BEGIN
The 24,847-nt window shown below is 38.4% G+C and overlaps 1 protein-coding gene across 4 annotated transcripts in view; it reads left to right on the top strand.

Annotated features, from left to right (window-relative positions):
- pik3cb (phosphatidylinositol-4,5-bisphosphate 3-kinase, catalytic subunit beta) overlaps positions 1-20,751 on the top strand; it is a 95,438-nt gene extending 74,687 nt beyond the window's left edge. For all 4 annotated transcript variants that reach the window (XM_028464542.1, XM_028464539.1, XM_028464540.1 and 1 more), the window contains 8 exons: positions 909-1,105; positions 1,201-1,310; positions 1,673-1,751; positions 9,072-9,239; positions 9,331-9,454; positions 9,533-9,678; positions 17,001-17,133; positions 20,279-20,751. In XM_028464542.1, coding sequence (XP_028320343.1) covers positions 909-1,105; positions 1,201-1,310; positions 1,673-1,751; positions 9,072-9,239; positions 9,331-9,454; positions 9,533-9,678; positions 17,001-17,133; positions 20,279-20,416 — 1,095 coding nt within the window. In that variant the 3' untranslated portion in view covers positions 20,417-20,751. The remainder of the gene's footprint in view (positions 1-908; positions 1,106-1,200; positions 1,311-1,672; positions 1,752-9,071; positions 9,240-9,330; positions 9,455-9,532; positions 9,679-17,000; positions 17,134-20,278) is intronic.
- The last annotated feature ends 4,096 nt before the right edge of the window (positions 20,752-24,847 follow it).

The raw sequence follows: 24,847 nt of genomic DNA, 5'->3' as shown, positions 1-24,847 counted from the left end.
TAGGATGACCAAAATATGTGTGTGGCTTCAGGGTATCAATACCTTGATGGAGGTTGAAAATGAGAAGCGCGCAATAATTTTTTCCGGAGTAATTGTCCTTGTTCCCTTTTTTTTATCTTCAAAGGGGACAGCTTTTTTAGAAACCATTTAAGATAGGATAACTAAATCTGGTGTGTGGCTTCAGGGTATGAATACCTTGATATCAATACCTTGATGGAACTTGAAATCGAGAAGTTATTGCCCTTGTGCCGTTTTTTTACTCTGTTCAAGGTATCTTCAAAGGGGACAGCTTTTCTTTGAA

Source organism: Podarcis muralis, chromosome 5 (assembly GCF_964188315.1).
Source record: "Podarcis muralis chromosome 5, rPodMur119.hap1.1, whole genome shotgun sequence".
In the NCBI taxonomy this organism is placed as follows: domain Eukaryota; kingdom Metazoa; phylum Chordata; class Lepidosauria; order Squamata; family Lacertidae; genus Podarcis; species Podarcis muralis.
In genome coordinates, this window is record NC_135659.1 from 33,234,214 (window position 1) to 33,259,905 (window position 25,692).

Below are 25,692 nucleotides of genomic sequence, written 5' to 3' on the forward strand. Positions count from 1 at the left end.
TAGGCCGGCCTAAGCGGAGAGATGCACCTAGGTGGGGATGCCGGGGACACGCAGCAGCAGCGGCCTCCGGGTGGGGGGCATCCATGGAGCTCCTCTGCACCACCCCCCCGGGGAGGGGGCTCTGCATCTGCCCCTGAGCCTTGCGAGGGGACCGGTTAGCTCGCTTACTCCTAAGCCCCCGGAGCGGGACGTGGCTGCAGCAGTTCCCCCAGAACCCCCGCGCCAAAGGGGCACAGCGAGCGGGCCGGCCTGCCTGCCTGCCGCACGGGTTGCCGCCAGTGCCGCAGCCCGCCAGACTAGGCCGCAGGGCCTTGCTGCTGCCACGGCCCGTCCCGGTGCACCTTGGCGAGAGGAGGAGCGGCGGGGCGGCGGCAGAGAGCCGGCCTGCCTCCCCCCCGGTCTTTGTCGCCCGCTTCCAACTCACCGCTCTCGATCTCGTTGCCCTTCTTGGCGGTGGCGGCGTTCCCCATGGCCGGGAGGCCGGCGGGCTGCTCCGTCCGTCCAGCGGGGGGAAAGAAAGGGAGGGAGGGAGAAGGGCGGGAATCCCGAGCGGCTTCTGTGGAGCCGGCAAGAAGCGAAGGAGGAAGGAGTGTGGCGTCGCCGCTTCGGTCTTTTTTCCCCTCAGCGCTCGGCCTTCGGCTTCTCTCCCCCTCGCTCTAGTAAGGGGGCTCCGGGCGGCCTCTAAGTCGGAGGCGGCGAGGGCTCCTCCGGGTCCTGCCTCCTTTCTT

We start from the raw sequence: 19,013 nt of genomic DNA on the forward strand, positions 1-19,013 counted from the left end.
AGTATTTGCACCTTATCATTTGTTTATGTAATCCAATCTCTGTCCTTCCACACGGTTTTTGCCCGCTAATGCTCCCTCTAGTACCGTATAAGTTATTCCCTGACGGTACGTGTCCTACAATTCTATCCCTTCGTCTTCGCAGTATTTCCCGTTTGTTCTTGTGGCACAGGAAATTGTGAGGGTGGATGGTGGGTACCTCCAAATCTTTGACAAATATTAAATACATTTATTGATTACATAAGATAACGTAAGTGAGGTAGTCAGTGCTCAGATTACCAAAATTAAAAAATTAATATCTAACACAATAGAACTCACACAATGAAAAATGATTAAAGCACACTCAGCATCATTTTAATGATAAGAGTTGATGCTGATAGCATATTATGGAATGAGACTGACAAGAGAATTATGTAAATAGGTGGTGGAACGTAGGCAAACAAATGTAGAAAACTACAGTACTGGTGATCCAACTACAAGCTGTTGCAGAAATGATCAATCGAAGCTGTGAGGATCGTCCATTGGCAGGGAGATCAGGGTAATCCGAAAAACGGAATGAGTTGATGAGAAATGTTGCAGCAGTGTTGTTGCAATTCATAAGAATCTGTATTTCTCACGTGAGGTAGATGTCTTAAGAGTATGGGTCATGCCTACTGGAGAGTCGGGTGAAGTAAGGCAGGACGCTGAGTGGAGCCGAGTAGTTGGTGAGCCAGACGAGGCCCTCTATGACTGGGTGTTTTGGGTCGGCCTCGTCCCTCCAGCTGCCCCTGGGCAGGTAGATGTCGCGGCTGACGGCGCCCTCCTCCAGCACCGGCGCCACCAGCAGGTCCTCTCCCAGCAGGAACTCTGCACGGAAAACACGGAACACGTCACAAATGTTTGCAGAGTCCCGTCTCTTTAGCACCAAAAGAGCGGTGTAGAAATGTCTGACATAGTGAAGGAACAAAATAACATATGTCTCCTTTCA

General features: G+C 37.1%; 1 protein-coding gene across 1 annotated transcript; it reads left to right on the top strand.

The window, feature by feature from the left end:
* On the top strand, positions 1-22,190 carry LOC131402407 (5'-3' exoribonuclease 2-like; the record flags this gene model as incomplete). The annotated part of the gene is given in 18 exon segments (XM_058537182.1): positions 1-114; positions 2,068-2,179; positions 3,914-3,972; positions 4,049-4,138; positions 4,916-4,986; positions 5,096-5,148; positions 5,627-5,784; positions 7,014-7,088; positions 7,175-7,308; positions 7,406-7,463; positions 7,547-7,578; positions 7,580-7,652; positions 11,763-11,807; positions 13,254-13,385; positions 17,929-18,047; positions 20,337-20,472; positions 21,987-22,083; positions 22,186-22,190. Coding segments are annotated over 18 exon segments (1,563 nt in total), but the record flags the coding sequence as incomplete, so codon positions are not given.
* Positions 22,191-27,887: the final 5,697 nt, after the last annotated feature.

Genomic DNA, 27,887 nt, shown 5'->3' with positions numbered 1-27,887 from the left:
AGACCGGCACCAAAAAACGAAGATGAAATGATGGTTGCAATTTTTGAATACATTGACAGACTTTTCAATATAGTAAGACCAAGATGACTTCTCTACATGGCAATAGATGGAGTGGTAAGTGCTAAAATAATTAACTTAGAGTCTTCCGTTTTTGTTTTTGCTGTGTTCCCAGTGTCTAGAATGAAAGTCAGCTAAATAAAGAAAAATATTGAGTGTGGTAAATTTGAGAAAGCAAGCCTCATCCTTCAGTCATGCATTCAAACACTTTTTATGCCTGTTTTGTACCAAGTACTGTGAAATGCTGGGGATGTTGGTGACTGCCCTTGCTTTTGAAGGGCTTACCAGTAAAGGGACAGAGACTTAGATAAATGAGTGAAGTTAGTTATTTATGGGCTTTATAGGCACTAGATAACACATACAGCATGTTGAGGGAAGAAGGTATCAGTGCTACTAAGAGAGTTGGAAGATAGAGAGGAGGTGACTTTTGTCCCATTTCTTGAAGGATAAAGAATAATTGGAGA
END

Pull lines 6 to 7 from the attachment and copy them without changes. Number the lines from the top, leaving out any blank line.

TAGGATGACCAAAATATGTGTGTGGCTTCAGGGTATCAATACCTTGATGGAGGTTGAAAATGAGAAGCGCGCAATAATTTTTTCCGGAGTAATTGTCCTTGTTCCCTTTTTTTTATCTTCAAAGGGGACAGCTTTTTTAGAAACCATTTAAGATAGGATAACTAAATCTGGTGTGTGGCTTCAGGGTATGAATACCTTGATATCAATACCTTGATGGAACTTGAAATCGAGAAGTTATTGCCCTTGTGCCGTTTTTTTACTCTGTTCAAGGTATCTTCAAAGGGGACAGCTTTTCTTTGAA

Source organism: Podarcis muralis, chromosome 5 (assembly GCF_964188315.1).